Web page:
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The accession of Turkey to the EU presents a fascinating case study for all those with an interest in europeanisation. Officially recognised as a candidate for full membership in 1999 Turkey's negotiations with the EU have been protracted and highly controversial. Turkey and the European Union: Processes of Europeanisation offers a coherent and focussed account of Turkey's recent relations and accession negotiations with the EU. Europeanisation as an explanatory tool is used to review how the EU has successfully induced change in Turkish policies and institutions whilst careful analysis is also conducted into where europeanisation has failed and explores how it may even have inadvertently contributed to forming a backlash against accession. Authoritative local and International contributors provide in-depth analysis as to why the process has had such a varied impact across a range of policies and institutions and ask, given the high costs of joining the EU and decreasing incentives, if europeanisation can still exert an influence in the future. Despite Turkey's unique geographical and political position between East and West the relationship with the EU is not a case sui generis. This book offers valuable insights on the effectiveness of europeanisation for all those within and without the framework of the European Union.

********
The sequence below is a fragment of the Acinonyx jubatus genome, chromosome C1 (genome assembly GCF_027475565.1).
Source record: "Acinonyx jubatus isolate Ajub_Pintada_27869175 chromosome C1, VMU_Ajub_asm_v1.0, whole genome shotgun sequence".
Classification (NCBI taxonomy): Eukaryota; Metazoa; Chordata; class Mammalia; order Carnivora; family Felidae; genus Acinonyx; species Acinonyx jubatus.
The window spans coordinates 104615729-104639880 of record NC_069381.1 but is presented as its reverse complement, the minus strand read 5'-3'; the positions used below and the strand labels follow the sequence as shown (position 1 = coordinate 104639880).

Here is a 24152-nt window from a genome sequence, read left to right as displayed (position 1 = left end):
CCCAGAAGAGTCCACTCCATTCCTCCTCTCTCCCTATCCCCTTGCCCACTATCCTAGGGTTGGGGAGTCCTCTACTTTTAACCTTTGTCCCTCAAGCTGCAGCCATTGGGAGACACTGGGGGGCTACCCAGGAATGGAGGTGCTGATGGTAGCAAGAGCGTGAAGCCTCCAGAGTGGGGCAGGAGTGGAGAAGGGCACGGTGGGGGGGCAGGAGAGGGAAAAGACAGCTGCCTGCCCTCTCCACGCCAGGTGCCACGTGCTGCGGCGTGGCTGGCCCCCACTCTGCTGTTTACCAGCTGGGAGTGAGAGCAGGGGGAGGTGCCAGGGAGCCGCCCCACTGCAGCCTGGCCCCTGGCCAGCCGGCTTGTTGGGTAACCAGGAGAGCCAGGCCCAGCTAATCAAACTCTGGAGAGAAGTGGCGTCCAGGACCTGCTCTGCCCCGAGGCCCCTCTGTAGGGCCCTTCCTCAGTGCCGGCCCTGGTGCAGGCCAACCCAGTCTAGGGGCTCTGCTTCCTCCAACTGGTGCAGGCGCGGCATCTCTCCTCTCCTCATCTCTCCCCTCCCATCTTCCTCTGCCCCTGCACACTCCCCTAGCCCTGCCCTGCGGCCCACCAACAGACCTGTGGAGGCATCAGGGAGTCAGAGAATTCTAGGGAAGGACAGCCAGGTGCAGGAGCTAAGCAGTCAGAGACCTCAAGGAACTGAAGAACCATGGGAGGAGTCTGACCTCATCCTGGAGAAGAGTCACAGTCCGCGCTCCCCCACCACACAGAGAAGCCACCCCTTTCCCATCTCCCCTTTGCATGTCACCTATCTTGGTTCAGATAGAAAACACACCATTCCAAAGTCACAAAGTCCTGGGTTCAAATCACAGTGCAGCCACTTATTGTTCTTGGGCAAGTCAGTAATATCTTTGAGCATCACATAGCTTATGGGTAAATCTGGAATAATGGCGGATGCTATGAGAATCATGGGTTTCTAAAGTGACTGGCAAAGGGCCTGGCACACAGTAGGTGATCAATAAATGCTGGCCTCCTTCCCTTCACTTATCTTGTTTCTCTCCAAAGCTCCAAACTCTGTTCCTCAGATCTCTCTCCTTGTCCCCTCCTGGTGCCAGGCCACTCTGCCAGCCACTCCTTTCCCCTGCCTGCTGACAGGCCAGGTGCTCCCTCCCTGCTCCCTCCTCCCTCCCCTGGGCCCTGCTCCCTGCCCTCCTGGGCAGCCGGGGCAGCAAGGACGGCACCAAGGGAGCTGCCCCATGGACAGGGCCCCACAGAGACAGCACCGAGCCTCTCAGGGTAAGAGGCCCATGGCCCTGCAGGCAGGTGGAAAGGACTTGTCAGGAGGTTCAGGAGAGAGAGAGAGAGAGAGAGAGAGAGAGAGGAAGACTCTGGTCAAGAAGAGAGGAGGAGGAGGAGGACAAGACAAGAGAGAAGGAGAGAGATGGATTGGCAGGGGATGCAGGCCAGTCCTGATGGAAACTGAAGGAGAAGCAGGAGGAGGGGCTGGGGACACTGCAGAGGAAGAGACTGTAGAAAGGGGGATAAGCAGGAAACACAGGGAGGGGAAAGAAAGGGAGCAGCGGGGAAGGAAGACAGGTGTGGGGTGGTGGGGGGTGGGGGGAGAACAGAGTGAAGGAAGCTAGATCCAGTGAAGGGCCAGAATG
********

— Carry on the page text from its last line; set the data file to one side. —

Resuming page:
Turkey's Relations with a Changing Europe

Turkey's Relations with a Changing Europe

  • Author: Meltem Müftüler-Bac
  • Publisher: Manchester University Press
  • ISBN: 9780719042331
  • Category: History
  • Page: 133
  • View: 3068
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Turkey's relations with a changing Europe is a thorough analysis of the impact of the end of the Cold War on Turkey's internal and external policies. The author reconstructs Turkey's place in the post Cold-War European order, and suggests that the country's place in the international political order has begun to undergo a transformation. Her account provides a new insight on the relations between Turkey and the European system of states and shows the extent to which Turkey's internal system has been affected from the changes taking place around it. Tracing the policy changes in Turkey in political, economic, social spheres and foreign affairs, the author examines Turkey in the 1990s.